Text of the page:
The Downside of Crunchy Cons

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You knew there had to be one! And it isn't too far into the book that one finds it.

Mr. Dreher sets out to tell us that a Crunchy Con is an anti-materialist, not involved with bigger and better and the acquisition of more and different things. Then, in the first two chapters of his book he talks about food and homes. Admittedly it isn't about acquisition so much as it is about how to "do it properly," but the end result is an almost obsessive concern about how you get your food and what kind of house you live in.

It would be ridiculous to say that these are of no importance--they do affect how we live and how we feel. However, they are not the end-all, be-all, nor do they necessarily dictate how we relate to one another. If one buys one's food at a supermarket, one could still hold the values that place people and relationships above things. And yet, there is a sense in which it does not seem that Mr. Dreher thinks this possible.

One final point, in the discussion of homes, it is evident that Mr. Dreher thinks that if you don't live in a gentrified inner city or in a rural setting you simply aren't living anywhere that is livable. There is a constant denigration of the way that most people must live. Calling suburban house "McMansions," etc.

Because the book is a first stab at the articulation of a principle, this is probably the fallout of attempting to define a concept. What would be more helpful is to say how one could modify the mode of life one is in without pulling up stakes and moving to the inner city. I think in food Mr. Dreher makes some useful suggestions about how we might alter the way we live--but he fails utterly at making accommodation for present circumstances in the section he calls "Homes." And more to the original point, it seems to be overly concerned with material objects. Our homes are important--but I have discovered during the extended absence of this summer that home is not a place or a building, it is the gathering of the people you love deeply. My home is wherever Linda and Samuel are.

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Well put, Steven. You've stated one of my main objections to the book more clearly and charitably than I could. Darwin and I would love to live in Mr. Dreher's charming Craftsman house, but had we made the decision to do so in this area, our family time would have been severely compromised due to either the vastly extended commute or the need for extra work to afford such a gem. And so bit by bit we're re-making our suburban box (though not a McMansion by any stretch!) into something that's aesthetically pleasing as well as affordable.

It seems to me that Dreher overlooks the fact that people who buy McMansions are generally doing so because they consider that that's what is best for their family. And many people shop at Wal-Mart because that's what's best financially for their family. The provenance of one's vegetables is not the best indicator of the quality of one's values.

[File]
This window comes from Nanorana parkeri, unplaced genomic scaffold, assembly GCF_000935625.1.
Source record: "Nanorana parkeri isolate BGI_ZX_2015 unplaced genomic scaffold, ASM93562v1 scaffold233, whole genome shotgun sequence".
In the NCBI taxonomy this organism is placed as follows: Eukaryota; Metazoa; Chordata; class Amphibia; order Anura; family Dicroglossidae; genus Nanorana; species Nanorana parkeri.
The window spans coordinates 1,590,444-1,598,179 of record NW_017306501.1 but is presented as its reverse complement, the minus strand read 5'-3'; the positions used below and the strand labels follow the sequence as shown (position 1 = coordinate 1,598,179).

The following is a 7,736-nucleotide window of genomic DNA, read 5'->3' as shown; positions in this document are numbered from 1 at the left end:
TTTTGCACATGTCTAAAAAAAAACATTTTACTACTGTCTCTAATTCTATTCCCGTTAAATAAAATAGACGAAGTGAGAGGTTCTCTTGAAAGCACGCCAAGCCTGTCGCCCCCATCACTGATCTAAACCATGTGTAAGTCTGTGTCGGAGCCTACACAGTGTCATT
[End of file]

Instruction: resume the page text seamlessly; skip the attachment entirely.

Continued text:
ah yes. This McSuburb critique is typical also of the New Pantagruel. Meanwhile, its adherents freely confess that living in the city or on the farm are also far from idyllic. If you live in the suburbs, however, you're considered to have deserted the only battles worth fighting: for the urban core and for the family farm. I say that the battle for a more human world is worthwhile wherever you find yourself: in the suburbs, the city, or the country.

Dear Mrs. Darwin and Mr. K.,

Thank you for your comments. I'm rapidly coming to the conclusion that I nearly bought the emperor's new clothes. There is so much that is both good and wise is some of what Mr. Dreher has to offer, but it just doesn't fit right. I'm with you Mr. K, the battle is for charity and humanity whereever we are, and with you Mrs. Darwin, it starts with caring for our family and raising our children to respect their siblings and other people and to recognize the inherent dignity of the human person. And this can occur regardless of what vegetables you eat or where you live. Admittedly. some trapping probably make it easier than others, but some of us have not been handed easy, and it is up to us to show that it can happen in whatever the circumstances of life. We're all capable of slowing down and paying attention to one another and to the Still Small Voice that constantly urges us to listen.

Thank you both.



This reminds me of a bit in the Screwtape Letters, where Screwtape writes of an elderly woman beset with gluttony- not because she seeks great amounts or expensive kinds of food, but because she's fixated on having it done exactly the right way for her.

There can be as much a materialist temptation towards quality as towards any quantity of accumulation.

Not to accuse Dreher of anything of the sort; I haven't read Crunchy Cons. I'm just seconding the point you raise.



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This page contains a single entry by Steven Riddle published on August 23, 2006 9:39 AM.

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